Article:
Thank you to our wonderful guests on this episode: Martha Jackman, Bruce Porter and Steven Barrett!

Thank you to our audio editor Liam Morrison of Bell Room Media Solutions. 

  continue reading

18 episoder

Artwork
iconDel
 
Manage episode 347617850 series 2987264
Innhold levert av David Asper Center for Constitutional Rights. Alt podcastinnhold, inkludert episoder, grafikk og podcastbeskrivelser, lastes opp og leveres direkte av David Asper Center for Constitutional Rights eller deres podcastplattformpartner. Hvis du tror at noen bruker det opphavsrettsbeskyttede verket ditt uten din tillatelse, kan du følge prosessen skissert her https://no.player.fm/legal.

About the Series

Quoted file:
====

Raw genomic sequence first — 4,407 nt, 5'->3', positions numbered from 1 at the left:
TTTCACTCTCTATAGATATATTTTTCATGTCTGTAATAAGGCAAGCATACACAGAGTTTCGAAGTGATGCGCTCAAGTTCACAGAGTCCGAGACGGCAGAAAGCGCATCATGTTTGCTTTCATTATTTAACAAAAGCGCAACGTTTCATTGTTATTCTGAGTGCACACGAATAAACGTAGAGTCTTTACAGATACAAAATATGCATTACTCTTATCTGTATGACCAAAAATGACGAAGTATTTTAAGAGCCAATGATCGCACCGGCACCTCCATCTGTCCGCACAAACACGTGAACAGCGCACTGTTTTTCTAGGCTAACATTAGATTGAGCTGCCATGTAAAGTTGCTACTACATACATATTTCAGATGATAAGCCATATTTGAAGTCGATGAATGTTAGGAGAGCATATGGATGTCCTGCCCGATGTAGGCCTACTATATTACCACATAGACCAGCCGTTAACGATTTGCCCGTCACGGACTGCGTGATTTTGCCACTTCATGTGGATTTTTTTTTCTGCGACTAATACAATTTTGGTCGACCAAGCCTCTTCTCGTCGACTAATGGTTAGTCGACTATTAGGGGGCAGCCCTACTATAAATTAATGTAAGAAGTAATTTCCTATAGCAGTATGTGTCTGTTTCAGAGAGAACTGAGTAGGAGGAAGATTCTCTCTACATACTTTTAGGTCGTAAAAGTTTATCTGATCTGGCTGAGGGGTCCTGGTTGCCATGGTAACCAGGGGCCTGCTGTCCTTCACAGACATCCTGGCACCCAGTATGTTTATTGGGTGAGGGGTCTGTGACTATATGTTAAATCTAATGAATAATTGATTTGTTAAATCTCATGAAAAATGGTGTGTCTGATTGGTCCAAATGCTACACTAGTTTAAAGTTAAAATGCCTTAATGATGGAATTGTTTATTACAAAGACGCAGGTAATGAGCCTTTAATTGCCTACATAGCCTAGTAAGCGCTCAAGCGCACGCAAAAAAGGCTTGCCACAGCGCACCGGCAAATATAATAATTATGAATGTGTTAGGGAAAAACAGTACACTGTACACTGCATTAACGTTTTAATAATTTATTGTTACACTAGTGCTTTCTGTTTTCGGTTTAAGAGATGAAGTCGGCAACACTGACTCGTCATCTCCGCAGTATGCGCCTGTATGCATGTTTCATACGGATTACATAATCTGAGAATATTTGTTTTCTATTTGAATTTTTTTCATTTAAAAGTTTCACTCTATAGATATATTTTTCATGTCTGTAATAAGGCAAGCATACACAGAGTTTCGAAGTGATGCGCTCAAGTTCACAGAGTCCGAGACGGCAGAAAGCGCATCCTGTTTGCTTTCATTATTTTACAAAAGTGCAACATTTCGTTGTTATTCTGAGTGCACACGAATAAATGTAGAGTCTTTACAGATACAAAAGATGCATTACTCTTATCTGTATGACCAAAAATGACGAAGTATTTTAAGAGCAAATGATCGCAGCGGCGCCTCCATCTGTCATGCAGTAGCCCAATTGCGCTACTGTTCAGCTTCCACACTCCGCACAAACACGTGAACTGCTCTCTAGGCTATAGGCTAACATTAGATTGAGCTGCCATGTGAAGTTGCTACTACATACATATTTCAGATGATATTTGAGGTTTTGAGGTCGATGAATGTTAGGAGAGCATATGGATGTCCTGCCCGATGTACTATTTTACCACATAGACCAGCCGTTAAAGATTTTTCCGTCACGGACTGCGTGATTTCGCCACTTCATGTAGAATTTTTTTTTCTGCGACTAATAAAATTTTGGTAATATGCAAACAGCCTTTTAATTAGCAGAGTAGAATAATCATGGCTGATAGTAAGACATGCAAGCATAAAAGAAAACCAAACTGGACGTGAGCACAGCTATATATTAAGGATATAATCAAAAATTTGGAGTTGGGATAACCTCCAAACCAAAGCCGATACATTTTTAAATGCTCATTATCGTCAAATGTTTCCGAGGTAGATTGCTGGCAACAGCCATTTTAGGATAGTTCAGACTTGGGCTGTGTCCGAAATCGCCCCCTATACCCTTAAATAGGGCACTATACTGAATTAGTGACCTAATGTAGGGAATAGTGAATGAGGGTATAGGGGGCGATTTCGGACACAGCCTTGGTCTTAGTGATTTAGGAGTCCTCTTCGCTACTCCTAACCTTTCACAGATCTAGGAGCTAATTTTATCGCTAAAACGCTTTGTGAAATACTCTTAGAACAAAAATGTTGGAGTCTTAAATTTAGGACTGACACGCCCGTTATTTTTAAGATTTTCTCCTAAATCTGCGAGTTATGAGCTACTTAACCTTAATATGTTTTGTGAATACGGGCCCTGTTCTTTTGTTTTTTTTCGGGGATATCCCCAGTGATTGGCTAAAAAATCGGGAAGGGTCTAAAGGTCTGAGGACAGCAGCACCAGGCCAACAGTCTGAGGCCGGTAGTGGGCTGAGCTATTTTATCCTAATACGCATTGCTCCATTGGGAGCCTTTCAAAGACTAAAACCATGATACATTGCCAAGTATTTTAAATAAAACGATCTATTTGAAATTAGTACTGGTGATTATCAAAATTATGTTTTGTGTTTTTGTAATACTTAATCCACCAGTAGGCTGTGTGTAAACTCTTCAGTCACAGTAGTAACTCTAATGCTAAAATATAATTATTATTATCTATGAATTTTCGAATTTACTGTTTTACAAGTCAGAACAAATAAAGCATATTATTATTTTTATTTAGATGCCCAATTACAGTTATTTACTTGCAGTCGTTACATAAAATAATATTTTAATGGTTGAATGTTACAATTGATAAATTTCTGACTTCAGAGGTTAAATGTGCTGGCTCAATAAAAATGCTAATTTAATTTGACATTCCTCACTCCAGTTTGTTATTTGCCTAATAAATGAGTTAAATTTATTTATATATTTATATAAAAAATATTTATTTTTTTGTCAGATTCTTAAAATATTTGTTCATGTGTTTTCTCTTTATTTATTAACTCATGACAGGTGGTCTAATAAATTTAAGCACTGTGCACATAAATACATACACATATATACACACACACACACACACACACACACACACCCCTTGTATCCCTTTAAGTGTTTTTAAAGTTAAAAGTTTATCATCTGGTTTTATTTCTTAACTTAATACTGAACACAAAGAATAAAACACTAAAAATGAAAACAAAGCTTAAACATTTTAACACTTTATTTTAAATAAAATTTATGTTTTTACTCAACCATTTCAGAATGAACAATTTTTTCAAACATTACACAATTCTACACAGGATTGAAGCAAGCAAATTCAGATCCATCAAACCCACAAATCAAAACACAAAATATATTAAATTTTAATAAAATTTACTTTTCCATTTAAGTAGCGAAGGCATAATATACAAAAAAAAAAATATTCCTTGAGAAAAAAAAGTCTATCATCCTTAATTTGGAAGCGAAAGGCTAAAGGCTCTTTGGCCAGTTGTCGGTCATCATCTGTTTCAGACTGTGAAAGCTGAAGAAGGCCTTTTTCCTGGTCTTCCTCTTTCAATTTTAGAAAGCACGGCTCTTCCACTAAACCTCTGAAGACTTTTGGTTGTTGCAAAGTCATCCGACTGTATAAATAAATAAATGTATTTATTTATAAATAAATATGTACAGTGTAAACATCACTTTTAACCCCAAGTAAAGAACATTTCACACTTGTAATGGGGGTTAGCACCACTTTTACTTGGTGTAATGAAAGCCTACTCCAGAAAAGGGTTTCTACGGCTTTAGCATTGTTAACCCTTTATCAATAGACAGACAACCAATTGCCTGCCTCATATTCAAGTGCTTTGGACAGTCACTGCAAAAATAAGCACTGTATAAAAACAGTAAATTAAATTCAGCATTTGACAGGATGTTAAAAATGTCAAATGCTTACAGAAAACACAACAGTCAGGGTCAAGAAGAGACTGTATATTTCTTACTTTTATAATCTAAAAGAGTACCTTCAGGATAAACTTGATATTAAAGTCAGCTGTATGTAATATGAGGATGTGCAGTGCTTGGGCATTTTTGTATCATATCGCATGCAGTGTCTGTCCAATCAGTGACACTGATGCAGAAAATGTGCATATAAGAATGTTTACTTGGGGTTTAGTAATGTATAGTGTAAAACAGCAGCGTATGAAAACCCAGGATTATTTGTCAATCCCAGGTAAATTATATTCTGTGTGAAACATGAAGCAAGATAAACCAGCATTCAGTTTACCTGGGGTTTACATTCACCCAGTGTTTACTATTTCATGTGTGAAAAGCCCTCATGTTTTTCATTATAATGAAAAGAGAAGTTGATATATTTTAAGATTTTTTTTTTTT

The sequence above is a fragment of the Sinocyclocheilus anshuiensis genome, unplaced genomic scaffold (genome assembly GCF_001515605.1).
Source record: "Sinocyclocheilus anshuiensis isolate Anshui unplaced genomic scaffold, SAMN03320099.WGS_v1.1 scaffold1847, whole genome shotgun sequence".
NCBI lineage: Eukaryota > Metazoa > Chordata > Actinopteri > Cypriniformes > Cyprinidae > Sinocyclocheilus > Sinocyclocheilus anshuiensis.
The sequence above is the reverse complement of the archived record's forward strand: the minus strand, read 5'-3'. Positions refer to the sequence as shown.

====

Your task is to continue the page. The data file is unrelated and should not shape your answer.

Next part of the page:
Charter: A Course is a podcast created by the David Asper Centre for Constitutional Rights (the Asper Centre) and hosted by the Asper Centre’s Executive Director Cheryl Milne. 

Charter: A Course focuses on Canadian constitutional law and litigation. In each episode, we highlight the accomplishments of U of T Law’s faculty and alumni involved in leading constitutional cases and issues. Each episode also includes a “Practice Corner,” where we talk about the ins and outs of what it means to be a constitutional litigator.  

Whether you are a law student, a lawyer, or just an interested person, we hope that you learn about an aspect of constitutional law and litigation that interests you in our podcast.

Show Notes

With the help of our distinguished guests, Professor David Schneiderman and Professor Ashwini Vasanthakumar, we discuss how our section 2 freedoms – the freedom of expression, the freedom of association, and the freedom of assembly – protect our right to protest. Tracing the history of the right to protest up until some of the more recent instances of protests in this country, our guests share insights about the many moral and political purposes of this right in Canada.